Gulliver s Travels by Jonathan Swift. Search eText, Read Online, Study,

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Into Several Remote Nations of the World

(1726)

The Publisher to the Reader:

[As given in the original edition.]

The author of these Travels, Mr. Lemuel Gulliver, is my ancient and intimate friend; there is likewise some relation between us on the mother s side. About three years ago, Mr. Gulliver growing weary of the concourse of curious people coming to him at his house in Redriff, made a small purchase of land, with a convenient house, near Newark, in Nottinghamshire, his native country; where he now lives retired, yet in good esteem among his neighbours.

Although Mr. Gulliver was born in Nottinghamshire, where his father dwelt, yet I have heard him say his family came from Oxfordshire; to confirm which, I have observed in the churchyard at Banbury in that county, several tombs and monuments of the Gullivers.

Before he quitted Redriff, he left the custody of the following papers in my hands, with the liberty to dispose of them as I should think fit. I have carefully perused them three times. The style is very plain and simple; and the only fault I find is, that the author, after the manner of travellers, is a little too circumstantial. There is an air of truth apparent through the whole; and indeed the author was so distinguished for his veracity, that it became a sort of proverb among his neighbours at Redriff, when any one affirmed a thing, to say, it was as true as if Mr. Gulliver had spoken it.

By the advice of several worthy persons, to whom, with the author s permission, I communicated these papers, I now venture to send them into the world, hoping they may be, at least for some time, a better entertainment to our young noblemen, than the common scribbles of politics and party.

This volume would have been at least twice as large, if I had not made bold to strike out innumerable passages relating to the winds and tides, as well as to the variations and bearings in the several voyages, together with the minute descriptions of the management of the ship in storms, in the style of sailors; likewise the account of longitudes and latitudes; wherein I have reason to apprehend, that Mr. Gulliver may be a little dissatisfied. But I was resolved to fit the work as much as possible to the general capacity of readers. However, if my own ignorance in sea affairs shall have led me to commit some mistakes, I alone am answerable for them. And if any traveller hath a curiosity to see the whole work at large, as it came from the hands of the author, I will be ready to gratify him.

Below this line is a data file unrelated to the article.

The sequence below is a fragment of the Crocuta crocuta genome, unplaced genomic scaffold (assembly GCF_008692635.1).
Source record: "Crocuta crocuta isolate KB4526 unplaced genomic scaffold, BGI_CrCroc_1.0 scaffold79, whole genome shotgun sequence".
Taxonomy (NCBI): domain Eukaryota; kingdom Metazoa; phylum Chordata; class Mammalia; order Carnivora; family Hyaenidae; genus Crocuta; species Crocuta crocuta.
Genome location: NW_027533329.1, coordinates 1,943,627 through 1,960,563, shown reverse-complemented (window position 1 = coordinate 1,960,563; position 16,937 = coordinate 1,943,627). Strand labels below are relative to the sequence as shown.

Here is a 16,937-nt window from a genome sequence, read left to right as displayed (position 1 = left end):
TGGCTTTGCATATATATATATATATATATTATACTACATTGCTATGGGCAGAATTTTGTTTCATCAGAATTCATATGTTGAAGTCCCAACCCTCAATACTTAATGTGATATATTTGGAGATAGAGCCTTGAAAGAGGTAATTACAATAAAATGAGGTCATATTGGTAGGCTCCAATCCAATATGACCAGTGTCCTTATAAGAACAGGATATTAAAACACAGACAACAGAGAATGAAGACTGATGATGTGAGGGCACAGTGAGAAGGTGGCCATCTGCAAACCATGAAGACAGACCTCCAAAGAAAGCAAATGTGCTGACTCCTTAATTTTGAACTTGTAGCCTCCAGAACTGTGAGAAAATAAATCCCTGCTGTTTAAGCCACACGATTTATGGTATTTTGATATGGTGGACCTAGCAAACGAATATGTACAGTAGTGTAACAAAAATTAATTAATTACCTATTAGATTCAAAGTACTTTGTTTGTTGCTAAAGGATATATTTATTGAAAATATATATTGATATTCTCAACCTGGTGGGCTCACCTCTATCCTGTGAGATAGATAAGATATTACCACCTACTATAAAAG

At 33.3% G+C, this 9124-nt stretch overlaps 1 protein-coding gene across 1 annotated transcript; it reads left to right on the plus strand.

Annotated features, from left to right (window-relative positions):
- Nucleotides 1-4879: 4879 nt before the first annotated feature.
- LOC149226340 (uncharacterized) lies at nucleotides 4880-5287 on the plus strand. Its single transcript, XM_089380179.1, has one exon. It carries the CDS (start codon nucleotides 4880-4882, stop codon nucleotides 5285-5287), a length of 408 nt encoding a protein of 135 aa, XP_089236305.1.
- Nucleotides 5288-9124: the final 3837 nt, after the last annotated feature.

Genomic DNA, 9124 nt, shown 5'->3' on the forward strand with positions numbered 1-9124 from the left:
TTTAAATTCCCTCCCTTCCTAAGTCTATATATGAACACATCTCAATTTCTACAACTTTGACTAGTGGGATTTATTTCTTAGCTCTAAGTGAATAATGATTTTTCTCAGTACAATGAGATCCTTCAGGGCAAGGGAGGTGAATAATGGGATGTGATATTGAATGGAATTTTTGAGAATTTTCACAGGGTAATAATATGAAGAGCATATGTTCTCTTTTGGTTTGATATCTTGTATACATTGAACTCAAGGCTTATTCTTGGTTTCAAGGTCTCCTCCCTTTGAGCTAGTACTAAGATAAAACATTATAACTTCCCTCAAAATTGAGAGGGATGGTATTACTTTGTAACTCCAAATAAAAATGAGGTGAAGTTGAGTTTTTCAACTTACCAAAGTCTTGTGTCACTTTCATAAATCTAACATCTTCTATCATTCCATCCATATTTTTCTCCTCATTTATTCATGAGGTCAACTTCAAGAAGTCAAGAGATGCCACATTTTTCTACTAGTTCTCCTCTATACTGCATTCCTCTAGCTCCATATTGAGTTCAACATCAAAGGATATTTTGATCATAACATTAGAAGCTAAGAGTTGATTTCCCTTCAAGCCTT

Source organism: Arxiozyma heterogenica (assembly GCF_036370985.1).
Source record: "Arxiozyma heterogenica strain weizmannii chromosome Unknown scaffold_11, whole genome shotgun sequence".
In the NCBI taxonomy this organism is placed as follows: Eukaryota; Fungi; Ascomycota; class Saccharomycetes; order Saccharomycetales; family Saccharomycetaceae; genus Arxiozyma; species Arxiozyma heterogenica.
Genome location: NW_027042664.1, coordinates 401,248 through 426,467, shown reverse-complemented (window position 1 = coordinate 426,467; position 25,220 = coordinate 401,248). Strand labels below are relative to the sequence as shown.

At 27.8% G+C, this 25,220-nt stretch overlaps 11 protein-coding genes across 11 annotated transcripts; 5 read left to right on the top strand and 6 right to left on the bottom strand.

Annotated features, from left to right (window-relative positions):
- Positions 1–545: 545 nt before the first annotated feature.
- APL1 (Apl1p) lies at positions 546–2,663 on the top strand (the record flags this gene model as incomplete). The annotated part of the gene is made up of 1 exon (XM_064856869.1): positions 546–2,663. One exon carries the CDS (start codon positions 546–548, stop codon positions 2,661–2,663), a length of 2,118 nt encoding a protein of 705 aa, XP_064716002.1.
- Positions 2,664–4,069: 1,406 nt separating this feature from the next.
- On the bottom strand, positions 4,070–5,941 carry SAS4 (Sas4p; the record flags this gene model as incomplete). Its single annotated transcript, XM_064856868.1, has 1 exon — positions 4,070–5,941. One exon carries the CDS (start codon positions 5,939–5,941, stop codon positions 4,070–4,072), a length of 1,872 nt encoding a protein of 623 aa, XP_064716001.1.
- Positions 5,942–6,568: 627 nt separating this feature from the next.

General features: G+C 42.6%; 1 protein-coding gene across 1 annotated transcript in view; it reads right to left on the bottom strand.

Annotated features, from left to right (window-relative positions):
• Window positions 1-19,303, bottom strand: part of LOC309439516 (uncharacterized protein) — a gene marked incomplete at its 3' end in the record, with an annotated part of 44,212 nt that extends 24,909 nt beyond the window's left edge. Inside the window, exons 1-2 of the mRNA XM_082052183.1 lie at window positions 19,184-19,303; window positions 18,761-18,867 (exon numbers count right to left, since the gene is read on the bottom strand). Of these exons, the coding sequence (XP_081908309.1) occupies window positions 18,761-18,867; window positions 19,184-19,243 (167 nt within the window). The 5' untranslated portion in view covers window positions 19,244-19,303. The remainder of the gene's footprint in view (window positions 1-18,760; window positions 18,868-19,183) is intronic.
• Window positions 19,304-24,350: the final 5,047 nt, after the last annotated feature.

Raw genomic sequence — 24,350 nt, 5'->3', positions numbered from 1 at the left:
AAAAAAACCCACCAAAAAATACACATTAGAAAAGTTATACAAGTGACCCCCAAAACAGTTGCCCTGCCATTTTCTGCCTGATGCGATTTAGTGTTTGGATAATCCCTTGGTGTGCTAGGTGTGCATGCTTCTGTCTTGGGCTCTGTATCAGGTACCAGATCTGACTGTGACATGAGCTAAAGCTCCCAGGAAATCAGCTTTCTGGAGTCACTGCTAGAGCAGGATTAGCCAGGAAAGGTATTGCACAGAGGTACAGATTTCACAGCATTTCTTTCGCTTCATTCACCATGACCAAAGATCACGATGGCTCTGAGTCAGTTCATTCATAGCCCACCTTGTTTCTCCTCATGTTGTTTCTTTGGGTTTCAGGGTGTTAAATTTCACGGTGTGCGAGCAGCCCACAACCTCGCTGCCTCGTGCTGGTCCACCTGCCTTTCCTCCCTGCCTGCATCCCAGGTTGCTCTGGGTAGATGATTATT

As for any further particulars relating to the author, the reader will receive satisfaction from the first pages of the book.





11/05/2017

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Swift s Satire in Gulliver s Travels #travel #direct

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Jonathan Swift

Critical Essays Swift’s Satire in Gulliver’s Travels

Gulliver’s Travels was unique in its day; it was not written to woo or entertain. It was an indictment, and it was most popular among those who were indicted that is, politicians, scientists, philosophers, and Englishmen in general. Swift was roasting people, and they were eager for the banquet.

Swift himself admitted to wanting to “vex” the world with his satire, and it is certainly in his tone, more than anything else, that one most feels his intentions. Besides the coarse language and bawdy scenes, probably the most important element that Dr. Bowdler deleted from the original Gulliver’s Travels was this satiric tone. The tone of the original varies from mild wit to outright derision, but always present is a certain strata of ridicule. Dr. Bowdler gelded it of its satire and transformed it into a children’s book.

After that literary operation, the original version was largely lost to the common reader. The Travels that proper Victorians bought for the family library was Bowdler’s version, not Swift’s. What irony that Bowdler would have laundered the Travels in order to get a version that he believed to be best for public consumption because, originally, the book was bought so avidly by the public that booksellers were raising the price of the volume, sure of making a few extra shillings on this bestseller. And not only did the educated buy and read the book so also did the largely uneducated.